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ORLANDO -- For chromic myeloid leukemia patients who develop resistance or are refractory to Gleevec (imatinib), nilotinib is waiting in the wings, according to an international evaluation.
ORLANDO, Dec. 11 -- For chromic myeloid leukemia patients who develop resistance or are refractory to Gleevec (imatinib), nilotinib is waiting in the wings, according to an international evaluation.
In a study of peripheral blood samples from patients enrolled in a phase II study of nilotinib (AMN107) who experienced Gleevec failure, the investigational agent induced hematologic and/or cytogenetic responses in patients with 23 of 24 Gleevec-resistant mutations, said Andreas Hochhaus, M.D., of the University of Heidelberg faculty in Mannheim, Germany.
Hematologic responses occurred in 78% of patients with chronic phase CML, 75% of those in accelerated phase, and in 25% of those in blast crisis, Dr. Hochhaus and colleagues said at the American Society of Hematology meeting here.
"These preliminary data suggest that nilotinib may help patients for whom imatinib has stopped working by overcoming the gene mutation that cause imatinib resistance," said Dr. Hochhaus. "It also shows the importance of determining each patient's specific gene mutation, to apply individualized dosage of nilotinib according to the mutation pattern."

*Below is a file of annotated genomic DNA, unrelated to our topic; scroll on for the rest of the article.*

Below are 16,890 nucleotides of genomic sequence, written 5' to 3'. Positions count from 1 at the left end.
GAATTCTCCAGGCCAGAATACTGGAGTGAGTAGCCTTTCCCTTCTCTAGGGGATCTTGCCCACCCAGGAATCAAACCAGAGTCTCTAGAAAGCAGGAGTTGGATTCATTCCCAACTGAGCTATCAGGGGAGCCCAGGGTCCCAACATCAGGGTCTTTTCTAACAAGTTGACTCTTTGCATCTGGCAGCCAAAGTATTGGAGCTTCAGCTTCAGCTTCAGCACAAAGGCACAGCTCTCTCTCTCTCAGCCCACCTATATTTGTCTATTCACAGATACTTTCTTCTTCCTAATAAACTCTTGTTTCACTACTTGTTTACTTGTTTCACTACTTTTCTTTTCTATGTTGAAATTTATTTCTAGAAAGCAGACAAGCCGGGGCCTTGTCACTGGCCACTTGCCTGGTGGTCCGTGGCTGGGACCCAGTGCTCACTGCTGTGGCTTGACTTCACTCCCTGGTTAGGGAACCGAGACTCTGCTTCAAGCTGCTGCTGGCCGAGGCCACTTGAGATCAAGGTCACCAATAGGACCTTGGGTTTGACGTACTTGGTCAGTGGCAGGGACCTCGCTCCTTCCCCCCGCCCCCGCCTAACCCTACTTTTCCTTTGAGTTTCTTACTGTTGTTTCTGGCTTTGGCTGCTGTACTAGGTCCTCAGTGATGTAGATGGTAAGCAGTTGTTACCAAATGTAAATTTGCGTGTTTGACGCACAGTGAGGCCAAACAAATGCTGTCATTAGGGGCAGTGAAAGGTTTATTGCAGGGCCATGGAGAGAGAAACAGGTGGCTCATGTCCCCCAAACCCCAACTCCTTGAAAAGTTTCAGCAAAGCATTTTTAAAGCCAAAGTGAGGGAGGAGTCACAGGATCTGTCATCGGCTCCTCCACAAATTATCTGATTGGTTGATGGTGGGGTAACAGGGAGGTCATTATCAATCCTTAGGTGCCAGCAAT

Nilotinib is an orally active amino-pyrimidine-derivative which selectively inhibits the BCR-ABL tyrosine kinase with greater potency in vitro compared with Gleevec.
In preclinical studies, nilotinib was 20 to 50 times more potent than Gleevec in cells that were sensitive to Gleevec, and three to seven times more potent in Gleevec-resistant cells lines.
In in vitro studies, 32 of 33 BCR-ABL mutations have been shown to be sensitive to nilotinib. The lone holdout was the threonine 315 isoleucine (T315I) which is notoriously resistant to all tyrosine kinase inhibitors, Dr. Hochaus said.
Dr. Hochhaus and colleagues conducted a study of the spectrum of BCR-ABL mutation in peripheral blood samples from patients with Gleevec-resistant Philadelphia-chromosome positive CML. In all, 101 of the patients were in chronic phase, and 41 were in accelerated phase.
The authors detected a total of 24 different mutation affecting 20 amino acids. All but the T315I mutation showed some sensitivity to Gleevec, Dr. Hochhaus reported. Mutations occurred in 44% of all patients whose disease was in chronic phase, and in 61% of those in accelerated phase. In addition, 7% of patients in chronic phase and 15% in accelerated phase had multiple mutations.
"We have observed efficacy of nilotinib in patients with mutations but also in patients without mutations, and this clearly demonstrates that BCR-ABL is still the driving force of the proliferation in CML patients with resistance, even in patients without specific mutations," Dr. Hochhaus said.
Nilotinib was also effective in patients with mutations in the phosphate-binding loop of tyrosine kinase, which are highly resistant to Gleevec, although the time to hematologic and cytogenetic responses was prolonged in patients with this type of mutation he noted.
"We should focus on the very close and intensive monitoring of CML patients on imatinib treatment to find the right time point to switch the treatment from the first line treatment to an alternative tyrosine kinase inhibitor," Dr. Hochhaus said.
The study was supported by Novartis, makers of Gleevec and nilotinib. Two of Dr. Hochhaus co-investigators are employees of the company.
The FDA last June approved Sprycel (dasatinib) for adults in all phases of chronic myeloid resistance or intolerance to prior therapy with Gleevec.